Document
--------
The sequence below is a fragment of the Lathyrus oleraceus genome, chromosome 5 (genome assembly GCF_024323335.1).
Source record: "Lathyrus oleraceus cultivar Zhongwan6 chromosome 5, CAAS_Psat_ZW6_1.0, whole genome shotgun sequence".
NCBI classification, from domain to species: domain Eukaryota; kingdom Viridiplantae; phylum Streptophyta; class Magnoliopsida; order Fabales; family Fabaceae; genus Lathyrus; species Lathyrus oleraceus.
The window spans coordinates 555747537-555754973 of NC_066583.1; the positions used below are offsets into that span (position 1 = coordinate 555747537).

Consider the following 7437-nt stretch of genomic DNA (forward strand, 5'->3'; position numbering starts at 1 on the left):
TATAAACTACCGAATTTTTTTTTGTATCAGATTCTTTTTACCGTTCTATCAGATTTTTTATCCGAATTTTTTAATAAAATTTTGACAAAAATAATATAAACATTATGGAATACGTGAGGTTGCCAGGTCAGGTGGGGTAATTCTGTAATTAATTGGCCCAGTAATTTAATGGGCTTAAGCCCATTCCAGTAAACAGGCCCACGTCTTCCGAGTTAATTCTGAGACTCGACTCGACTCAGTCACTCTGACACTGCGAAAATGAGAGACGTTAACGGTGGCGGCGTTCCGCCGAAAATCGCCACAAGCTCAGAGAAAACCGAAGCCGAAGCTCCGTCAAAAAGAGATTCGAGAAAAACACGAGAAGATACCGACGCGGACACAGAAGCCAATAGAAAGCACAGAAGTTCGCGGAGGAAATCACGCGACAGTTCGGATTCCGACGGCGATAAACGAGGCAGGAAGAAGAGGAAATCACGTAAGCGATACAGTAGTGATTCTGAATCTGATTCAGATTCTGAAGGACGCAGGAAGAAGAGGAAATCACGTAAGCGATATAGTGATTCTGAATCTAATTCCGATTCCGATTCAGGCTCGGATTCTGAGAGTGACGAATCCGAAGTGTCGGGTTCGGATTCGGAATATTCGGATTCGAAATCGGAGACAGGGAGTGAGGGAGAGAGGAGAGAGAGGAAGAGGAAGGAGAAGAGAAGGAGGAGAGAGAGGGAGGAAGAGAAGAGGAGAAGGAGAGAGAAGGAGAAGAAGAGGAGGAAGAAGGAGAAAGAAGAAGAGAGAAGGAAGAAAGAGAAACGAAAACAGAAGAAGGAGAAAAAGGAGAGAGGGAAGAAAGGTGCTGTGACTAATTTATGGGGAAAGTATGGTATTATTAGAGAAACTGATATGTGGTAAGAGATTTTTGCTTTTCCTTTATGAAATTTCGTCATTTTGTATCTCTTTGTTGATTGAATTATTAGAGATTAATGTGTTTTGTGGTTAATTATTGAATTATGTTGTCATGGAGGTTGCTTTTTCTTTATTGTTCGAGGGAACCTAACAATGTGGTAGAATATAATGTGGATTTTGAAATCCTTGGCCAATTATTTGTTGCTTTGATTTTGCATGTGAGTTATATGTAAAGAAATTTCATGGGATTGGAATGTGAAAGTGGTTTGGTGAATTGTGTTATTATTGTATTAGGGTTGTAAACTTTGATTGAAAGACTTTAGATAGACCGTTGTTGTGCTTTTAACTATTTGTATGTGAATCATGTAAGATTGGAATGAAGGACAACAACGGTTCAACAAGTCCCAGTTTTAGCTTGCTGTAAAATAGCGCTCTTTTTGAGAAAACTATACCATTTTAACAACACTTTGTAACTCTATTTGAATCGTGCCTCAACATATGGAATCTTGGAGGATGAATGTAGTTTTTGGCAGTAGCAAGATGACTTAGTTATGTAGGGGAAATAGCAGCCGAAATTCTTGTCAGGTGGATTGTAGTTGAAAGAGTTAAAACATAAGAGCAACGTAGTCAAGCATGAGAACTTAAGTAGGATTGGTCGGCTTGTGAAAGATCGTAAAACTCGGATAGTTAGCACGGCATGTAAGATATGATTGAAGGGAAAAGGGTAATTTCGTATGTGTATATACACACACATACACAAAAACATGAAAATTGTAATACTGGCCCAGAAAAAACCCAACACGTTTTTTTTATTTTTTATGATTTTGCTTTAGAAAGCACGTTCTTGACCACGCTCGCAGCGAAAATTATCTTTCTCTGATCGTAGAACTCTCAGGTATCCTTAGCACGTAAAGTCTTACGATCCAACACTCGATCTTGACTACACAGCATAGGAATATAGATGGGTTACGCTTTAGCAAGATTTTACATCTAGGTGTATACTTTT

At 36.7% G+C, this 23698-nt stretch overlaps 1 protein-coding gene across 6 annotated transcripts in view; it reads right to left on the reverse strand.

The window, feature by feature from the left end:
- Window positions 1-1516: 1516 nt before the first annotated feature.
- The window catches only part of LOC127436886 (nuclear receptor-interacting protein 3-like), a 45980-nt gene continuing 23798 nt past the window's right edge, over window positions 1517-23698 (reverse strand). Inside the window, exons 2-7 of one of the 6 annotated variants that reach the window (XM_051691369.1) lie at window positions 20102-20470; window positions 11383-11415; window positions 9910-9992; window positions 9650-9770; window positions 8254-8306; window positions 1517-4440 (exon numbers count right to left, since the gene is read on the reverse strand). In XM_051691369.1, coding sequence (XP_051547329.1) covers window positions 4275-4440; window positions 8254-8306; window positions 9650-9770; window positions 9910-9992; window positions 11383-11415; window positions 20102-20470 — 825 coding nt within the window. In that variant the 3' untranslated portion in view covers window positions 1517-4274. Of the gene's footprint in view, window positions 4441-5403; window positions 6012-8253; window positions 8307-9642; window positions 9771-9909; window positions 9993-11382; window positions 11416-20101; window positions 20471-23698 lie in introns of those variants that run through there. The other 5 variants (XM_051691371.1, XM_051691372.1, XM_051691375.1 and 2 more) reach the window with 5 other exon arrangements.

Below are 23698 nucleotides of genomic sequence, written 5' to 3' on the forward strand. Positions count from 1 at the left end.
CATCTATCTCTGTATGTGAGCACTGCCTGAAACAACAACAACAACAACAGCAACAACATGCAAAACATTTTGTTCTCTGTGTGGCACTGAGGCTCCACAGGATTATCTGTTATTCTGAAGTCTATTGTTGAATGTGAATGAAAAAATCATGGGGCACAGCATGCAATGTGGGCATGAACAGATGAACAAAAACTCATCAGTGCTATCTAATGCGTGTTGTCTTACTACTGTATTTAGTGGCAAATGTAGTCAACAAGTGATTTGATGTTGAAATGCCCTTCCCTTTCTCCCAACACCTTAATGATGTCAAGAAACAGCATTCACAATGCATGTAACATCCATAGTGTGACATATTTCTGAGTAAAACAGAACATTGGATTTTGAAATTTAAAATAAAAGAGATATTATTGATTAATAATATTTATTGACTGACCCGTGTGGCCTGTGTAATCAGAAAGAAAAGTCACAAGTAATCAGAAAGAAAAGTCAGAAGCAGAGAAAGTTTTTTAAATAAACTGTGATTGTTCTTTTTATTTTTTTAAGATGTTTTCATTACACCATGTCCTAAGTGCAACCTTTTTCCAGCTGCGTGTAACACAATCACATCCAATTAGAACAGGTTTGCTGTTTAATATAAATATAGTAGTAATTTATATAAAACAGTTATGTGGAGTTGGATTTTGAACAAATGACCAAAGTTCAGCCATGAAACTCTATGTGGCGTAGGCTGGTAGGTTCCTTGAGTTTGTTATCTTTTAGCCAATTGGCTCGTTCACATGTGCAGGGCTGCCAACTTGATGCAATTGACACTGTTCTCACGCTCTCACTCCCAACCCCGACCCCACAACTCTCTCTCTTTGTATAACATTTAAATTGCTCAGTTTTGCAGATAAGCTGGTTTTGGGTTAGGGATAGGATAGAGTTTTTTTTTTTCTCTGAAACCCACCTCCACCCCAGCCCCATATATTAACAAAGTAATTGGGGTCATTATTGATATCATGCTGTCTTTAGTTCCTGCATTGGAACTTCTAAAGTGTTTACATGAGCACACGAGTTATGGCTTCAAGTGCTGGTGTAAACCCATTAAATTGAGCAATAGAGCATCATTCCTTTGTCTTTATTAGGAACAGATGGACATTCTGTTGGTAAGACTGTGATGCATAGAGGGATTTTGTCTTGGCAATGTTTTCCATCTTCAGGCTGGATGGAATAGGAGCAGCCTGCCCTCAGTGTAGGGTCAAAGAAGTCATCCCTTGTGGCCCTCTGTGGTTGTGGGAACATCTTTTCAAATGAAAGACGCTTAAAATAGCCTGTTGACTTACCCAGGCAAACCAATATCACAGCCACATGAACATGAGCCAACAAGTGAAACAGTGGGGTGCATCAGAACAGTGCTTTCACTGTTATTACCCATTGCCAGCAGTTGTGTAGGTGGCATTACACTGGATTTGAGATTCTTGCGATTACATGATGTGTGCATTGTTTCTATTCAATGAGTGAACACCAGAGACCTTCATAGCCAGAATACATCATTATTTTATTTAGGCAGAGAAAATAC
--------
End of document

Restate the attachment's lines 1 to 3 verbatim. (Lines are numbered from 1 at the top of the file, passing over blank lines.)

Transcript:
The sequence below is a fragment of the Lathyrus oleraceus genome, chromosome 5 (genome assembly GCF_024323335.1).
Source record: "Lathyrus oleraceus cultivar Zhongwan6 chromosome 5, CAAS_Psat_ZW6_1.0, whole genome shotgun sequence".
NCBI classification, from domain to species: domain Eukaryota; kingdom Viridiplantae; phylum Streptophyta; class Magnoliopsida; order Fabales; family Fabaceae; genus Lathyrus; species Lathyrus oleraceus.